CLA-2 CO:R:C:F 955962 JGH
David I. Wilson, Esq.
Arter & Hadden
1801 K Street, N.W.
Washington, D.C. 20006-1301
Dear Mr. Wilson:
Your letter of February 17, 1994, concerns your memorandum
on the classification, under the Harmonized Tariff Schedule of
the United States (HTSUS), of dipentaerythritol (di-penta). It
is your opinion that the classification in New York Ruling Letter
861666, dated April 1, 1991, is in error.
In that decision the chemical was classified under the
provision for other ether-alcohols and their halogenated,
sulfonated, nitrated or nitrosated derivatives not elsewhere
specified, in subheading 2909.49.5000, HTSUS.
You note that under the Explanatory Notes (ENs) ethers are
defined as alcohols or phenols in which the hydrogen atom of the
hydroxyl group is replaced by a hydrocarbon radical (alkyl or
aryl); that they have the same general formula: (R-O-R), where R
and R' may be the same or different. You claim that since di-penta does not contain either an alkyl or an aryl group (although
it does have the R-O-R structure), di-penta does not satisfy the
ENs definition of ethers and should not, therefore, be classified
as such. You also point out that the ether content of di-penta
accounts for none of its chemical activity; that the chemical
activity displayed is entirely attributable to the hydroxyl
groups characteristic of penta and polypentaerythritols. As a
result you suggest that di-penta be classified as polyhydric
alcohol derived from sugars in subheading 2905.49.2000, HTSUS.
This would be appropriate you believe as polyhydric alcohols are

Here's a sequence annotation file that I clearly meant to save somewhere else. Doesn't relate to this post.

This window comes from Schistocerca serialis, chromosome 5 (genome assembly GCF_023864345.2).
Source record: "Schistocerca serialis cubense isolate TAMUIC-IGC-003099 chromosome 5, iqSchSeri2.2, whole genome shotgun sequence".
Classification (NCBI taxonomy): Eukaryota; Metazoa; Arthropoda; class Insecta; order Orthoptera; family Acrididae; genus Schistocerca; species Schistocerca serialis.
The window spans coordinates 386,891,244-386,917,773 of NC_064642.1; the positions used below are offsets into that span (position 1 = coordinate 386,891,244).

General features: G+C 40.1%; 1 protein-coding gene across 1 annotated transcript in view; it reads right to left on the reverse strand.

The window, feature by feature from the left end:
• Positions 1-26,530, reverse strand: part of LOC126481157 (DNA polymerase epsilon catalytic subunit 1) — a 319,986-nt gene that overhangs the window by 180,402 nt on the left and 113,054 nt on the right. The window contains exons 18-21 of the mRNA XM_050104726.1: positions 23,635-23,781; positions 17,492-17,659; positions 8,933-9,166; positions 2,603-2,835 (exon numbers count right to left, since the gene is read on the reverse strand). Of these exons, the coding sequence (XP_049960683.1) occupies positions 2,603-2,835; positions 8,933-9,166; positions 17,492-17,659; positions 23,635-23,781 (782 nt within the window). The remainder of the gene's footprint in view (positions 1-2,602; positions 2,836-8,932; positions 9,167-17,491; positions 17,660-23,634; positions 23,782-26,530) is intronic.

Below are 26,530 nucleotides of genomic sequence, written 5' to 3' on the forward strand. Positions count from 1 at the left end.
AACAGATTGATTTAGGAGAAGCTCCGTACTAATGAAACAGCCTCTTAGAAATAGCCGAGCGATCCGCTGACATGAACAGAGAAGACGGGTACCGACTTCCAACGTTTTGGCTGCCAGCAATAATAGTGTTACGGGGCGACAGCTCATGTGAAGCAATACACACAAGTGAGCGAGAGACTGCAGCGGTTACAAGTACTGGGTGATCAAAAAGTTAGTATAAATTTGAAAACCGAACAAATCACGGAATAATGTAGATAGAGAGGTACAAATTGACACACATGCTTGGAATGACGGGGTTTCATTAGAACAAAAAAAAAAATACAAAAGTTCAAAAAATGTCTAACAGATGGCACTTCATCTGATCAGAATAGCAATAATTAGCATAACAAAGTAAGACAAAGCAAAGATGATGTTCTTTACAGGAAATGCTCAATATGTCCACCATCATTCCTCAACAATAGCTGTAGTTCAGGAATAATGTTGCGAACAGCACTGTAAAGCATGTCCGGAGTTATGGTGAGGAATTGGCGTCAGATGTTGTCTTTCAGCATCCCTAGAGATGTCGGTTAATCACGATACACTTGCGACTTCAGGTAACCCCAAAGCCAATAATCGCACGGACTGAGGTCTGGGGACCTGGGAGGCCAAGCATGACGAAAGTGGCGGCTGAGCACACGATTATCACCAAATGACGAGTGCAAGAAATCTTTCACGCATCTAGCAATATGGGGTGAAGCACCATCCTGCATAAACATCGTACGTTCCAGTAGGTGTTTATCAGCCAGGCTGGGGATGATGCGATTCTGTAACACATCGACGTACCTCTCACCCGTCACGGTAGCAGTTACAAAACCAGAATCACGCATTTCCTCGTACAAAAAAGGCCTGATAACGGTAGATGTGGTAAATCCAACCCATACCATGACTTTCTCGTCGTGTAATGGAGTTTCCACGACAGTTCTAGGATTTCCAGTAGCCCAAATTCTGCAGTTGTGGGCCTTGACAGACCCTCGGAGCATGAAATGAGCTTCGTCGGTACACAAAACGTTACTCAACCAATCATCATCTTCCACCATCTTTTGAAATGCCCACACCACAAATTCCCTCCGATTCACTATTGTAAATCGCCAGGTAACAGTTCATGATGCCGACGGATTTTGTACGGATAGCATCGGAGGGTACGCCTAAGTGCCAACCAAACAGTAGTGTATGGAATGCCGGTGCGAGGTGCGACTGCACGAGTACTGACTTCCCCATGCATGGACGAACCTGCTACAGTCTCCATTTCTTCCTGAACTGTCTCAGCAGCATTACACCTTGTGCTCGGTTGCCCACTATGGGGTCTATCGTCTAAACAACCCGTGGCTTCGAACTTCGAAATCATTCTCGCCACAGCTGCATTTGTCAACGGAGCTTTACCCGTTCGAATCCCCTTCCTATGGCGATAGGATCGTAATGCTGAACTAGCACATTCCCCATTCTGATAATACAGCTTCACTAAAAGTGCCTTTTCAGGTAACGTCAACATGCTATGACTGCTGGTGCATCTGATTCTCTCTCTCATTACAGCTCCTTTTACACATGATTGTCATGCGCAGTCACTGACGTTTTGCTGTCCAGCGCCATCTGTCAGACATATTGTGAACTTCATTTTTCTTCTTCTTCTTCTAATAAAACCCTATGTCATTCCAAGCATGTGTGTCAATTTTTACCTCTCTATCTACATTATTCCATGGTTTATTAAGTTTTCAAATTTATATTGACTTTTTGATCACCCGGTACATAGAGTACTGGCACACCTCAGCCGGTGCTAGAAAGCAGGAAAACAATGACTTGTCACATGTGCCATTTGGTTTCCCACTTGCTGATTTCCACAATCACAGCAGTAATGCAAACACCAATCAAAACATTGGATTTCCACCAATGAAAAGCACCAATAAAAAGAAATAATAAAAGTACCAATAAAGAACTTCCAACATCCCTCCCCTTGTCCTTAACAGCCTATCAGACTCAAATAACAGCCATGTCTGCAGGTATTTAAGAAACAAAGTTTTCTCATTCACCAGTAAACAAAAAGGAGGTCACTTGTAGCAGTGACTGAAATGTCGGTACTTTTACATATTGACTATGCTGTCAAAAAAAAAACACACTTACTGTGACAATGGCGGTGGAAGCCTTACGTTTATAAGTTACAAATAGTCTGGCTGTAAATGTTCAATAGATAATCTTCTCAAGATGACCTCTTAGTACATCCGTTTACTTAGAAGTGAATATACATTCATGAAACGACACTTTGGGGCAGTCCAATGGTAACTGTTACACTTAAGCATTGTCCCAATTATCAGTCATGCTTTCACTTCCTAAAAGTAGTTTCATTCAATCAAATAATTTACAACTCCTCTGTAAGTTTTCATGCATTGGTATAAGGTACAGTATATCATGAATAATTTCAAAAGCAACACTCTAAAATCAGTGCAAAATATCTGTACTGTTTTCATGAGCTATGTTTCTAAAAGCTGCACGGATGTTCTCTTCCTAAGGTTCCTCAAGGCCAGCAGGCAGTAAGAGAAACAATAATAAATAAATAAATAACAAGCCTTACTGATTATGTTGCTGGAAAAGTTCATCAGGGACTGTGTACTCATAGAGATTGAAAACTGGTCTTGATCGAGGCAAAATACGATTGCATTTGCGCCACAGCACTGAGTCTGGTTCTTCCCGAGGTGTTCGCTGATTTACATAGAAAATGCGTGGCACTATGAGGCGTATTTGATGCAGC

compounds containing multiple OH groups, and di-penta contains
six OH groups. You state that it is derived from formaldehyde,
acetaldehyde, and an alkaline condensing agent, which combine to
create pentaerythose, a sugar, with some formaldehyde left over;
the sugar and formaldehyde then react to give a combination of
di-penta and penta. You feel that classifying di-penta as a
polyhydric alcohol derived from sugar would place di-penta under
the same heading as penta, to which it is closely related in
composition, derivation, and use.
It is Customs position that di-penta is not an ether but an
ether-alcohol; this means that di-penta contains an ether
functional group (C-O-C) and an alcohol functional group (C-O-H).
The ENs define ether-alcohols as derived from polyhydric alcohols
or phenol-alcohols by replacing the hydrogen of the phenolic
hydroxyl group (in the case of phenol-alcohols), or one of the
alcoholic hydroxyl groups (in the case of polyhydric alcohols),
by an alkyl or aryl radical. An example in the HTSUS of an eo
nomine provision that supports this interpretation is 2,2'-oxydiethanol which is provided for in subheading 2909.41.000,
HTSUS. 2,2'- oxydiethanol is an ether-alcohol derived from two
polyhydric alcohols in the same manner as di-penta.
While we agree that the intent of Congress was to make the
HTSUS "duty neutral" in the conversion from the previous tariff,
the TSUS, there are instances in the HTSUS where this did not
take place; and this is one of them. The Heading for 2909
specifically includes ether-alcohols, while, as you point out,
2905 does not. Although as you state, other HTSUS provisions may
have lower duty rates, Customs, as you are aware, is required to
classify merchandise under the provision which most specifically
NYRL 861666 is affirmed.
John Durant, Director
Commercial Rulings Division